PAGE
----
A Response to the Bishop of Exeter
by the Rev. Michael W. Hopkins
Rector, the Church of St. Luke & St. Simon Cyrene, Rochester NY
Past President, Integrity
The Bishop of Exeter, the Rt. Rev. Michael Langrish, was a guest at the most recent meeting of the Episcopal Church's House of Bishops. His remarks to the bishops at the close of the conference have received wide circulation and, anecdotally, appear to have had considerable impact on many bishops-particularly because many perceived them as having been offered on behalf of the Archbishop of Canterbury. It would be unfortunate if his comments did not receive careful consideration and critical scrutiny. I offer the following to that end.
The quote that titles this essay comes from the second page of Bishop Langrish's comments and, it seems to me, is at the heart of the wrestling with his thinking that must be done. The paragraph from which the quote comes is as follows.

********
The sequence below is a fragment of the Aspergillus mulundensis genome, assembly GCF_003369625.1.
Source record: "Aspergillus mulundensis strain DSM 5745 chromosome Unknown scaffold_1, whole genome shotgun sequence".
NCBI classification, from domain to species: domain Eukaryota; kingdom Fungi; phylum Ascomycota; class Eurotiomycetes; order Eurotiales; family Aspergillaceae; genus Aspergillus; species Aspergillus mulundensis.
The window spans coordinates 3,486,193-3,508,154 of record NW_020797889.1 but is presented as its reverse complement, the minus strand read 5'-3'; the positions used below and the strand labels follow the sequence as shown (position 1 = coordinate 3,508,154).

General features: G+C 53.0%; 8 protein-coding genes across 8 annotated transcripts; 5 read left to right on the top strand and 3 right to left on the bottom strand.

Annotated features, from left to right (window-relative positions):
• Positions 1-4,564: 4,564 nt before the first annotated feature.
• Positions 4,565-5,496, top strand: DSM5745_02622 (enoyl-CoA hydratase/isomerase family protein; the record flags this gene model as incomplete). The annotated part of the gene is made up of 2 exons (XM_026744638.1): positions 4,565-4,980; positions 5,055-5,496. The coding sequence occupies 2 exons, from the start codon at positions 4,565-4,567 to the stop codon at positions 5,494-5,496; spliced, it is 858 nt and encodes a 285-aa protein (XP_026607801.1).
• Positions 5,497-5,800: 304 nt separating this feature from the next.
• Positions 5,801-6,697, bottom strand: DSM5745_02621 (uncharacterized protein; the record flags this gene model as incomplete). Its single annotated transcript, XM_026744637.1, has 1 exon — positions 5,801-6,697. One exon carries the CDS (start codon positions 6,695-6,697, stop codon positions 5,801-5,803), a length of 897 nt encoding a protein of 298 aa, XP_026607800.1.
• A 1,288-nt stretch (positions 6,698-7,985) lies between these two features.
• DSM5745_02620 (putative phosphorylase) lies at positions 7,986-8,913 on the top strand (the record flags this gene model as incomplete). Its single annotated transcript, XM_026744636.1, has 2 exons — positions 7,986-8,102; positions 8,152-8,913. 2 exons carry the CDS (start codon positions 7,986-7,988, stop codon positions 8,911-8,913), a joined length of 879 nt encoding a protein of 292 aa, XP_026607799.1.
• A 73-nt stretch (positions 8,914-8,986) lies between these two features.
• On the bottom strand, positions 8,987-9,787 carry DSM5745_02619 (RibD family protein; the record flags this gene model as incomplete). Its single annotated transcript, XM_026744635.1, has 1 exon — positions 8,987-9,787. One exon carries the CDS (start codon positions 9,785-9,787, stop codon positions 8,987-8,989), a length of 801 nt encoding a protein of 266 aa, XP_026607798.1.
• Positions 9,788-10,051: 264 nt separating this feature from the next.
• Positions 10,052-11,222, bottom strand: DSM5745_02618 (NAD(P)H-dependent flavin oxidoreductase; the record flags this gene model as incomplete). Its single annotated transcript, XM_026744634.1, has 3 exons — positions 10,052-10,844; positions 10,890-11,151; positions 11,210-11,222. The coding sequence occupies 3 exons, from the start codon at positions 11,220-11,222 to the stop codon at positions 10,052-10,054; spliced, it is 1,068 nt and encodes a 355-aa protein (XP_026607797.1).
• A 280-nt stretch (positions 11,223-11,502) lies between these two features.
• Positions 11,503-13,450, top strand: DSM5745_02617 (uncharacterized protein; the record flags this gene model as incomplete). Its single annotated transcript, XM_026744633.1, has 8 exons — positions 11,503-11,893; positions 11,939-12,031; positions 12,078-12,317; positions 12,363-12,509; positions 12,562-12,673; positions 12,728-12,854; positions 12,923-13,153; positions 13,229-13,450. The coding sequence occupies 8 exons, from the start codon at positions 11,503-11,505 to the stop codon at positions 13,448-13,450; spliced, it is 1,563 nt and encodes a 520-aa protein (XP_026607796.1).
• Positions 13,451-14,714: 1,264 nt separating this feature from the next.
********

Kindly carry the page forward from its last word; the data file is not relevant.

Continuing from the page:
With such seriousness and such prayer, your process must command respect and a belief that your intention and desire to do not just what is expedient, but what is right. I believe that we all want that. Mere expediency will serve no one well-neither the church here or further abroad. Yet, when you do come to a decision about what is right, that decision (whatever it is) will have consequences and almost certainly profound ones. And trying to read and understand what those consequences might be, will presumably be part of the decision making too. Discerning the Body, and discerning the time, all seem to me to be part of discerning the right, the divine word for now.
I suspect that all sides of the issues before the Communion can read this paragraph with approval. It is an apt description of what is before us. Of course, the crisis exists here as well, in that a measure of discernment has already occurred, again on all sides, and a "divine word for now" reached that seems profoundly contradictory.
So what is expedient and what is right in this moment? It very much depends, of course, upon the context from which one is speaking. And perhaps the real question before the Communion, and before the General Convention, is, "Can we bear one another's contexts?"
Read it all here